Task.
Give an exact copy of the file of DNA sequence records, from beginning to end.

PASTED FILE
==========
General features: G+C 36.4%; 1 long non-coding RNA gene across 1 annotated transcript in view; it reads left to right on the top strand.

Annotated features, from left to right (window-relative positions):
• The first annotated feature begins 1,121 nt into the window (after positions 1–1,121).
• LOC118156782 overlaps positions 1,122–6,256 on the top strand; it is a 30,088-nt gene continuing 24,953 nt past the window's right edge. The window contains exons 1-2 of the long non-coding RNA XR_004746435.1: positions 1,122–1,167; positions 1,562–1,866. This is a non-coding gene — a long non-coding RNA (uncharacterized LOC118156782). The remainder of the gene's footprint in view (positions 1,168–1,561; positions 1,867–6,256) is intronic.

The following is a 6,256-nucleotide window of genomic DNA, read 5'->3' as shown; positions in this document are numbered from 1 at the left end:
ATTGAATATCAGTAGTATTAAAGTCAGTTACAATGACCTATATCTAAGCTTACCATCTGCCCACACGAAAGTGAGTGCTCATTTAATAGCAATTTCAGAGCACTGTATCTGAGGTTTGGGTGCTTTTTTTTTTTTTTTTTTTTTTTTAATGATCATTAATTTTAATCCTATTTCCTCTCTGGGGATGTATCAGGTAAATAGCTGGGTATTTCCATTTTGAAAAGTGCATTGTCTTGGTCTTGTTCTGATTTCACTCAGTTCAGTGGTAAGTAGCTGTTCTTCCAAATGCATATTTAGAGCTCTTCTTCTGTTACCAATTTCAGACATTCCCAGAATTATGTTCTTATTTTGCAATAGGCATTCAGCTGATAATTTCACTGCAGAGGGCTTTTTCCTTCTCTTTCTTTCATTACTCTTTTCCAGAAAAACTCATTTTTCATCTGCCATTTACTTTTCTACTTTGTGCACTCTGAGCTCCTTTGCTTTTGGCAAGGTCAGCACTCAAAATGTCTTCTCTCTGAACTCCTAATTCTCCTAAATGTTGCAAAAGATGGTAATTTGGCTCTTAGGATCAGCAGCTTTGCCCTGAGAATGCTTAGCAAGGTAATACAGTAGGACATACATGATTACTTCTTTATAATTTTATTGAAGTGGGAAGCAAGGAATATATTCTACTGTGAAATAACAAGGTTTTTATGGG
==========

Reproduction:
General features: G+C 36.4%; 1 long non-coding RNA gene across 1 annotated transcript in view; it reads left to right on the top strand.

Annotated features, from left to right (window-relative positions):
• The first annotated feature begins 1,121 nt into the window (after positions 1–1,121).
• LOC118156782 overlaps positions 1,122–6,256 on the top strand; it is a 30,088-nt gene continuing 24,953 nt past the window's right edge. The window contains exons 1-2 of the long non-coding RNA XR_004746435.1: positions 1,122–1,167; positions 1,562–1,866. This is a non-coding gene — a long non-coding RNA (uncharacterized LOC118156782). The remainder of the gene's footprint in view (positions 1,168–1,561; positions 1,867–6,256) is intronic.

The following is a 6,256-nucleotide window of genomic DNA, read 5'->3' as shown; positions in this document are numbered from 1 at the left end:
ATTGAATATCAGTAGTATTAAAGTCAGTTACAATGACCTATATCTAAGCTTACCATCTGCCCACACGAAAGTGAGTGCTCATTTAATAGCAATTTCAGAGCACTGTATCTGAGGTTTGGGTGCTTTTTTTTTTTTTTTTTTTTTTTTAATGATCATTAATTTTAATCCTATTTCCTCTCTGGGGATGTATCAGGTAAATAGCTGGGTATTTCCATTTTGAAAAGTGCATTGTCTTGGTCTTGTTCTGATTTCACTCAGTTCAGTGGTAAGTAGCTGTTCTTCCAAATGCATATTTAGAGCTCTTCTTCTGTTACCAATTTCAGACATTCCCAGAATTATGTTCTTATTTTGCAATAGGCATTCAGCTGATAATTTCACTGCAGAGGGCTTTTTCCTTCTCTTTCTTTCATTACTCTTTTCCAGAAAAACTCATTTTTCATCTGCCATTTACTTTTCTACTTTGTGCACTCTGAGCTCCTTTGCTTTTGGCAAGGTCAGCACTCAAAATGTCTTCTCTCTGAACTCCTAATTCTCCTAAATGTTGCAAAAGATGGTAATTTGGCTCTTAGGATCAGCAGCTTTGCCCTGAGAATGCTTAGCAAGGTAATACAGTAGGACATACATGATTACTTCTTTATAATTTTATTGAAGTGGGAAGCAAGGAATATATTCTACTGTGAAATAACAAGGTTTTTATGGG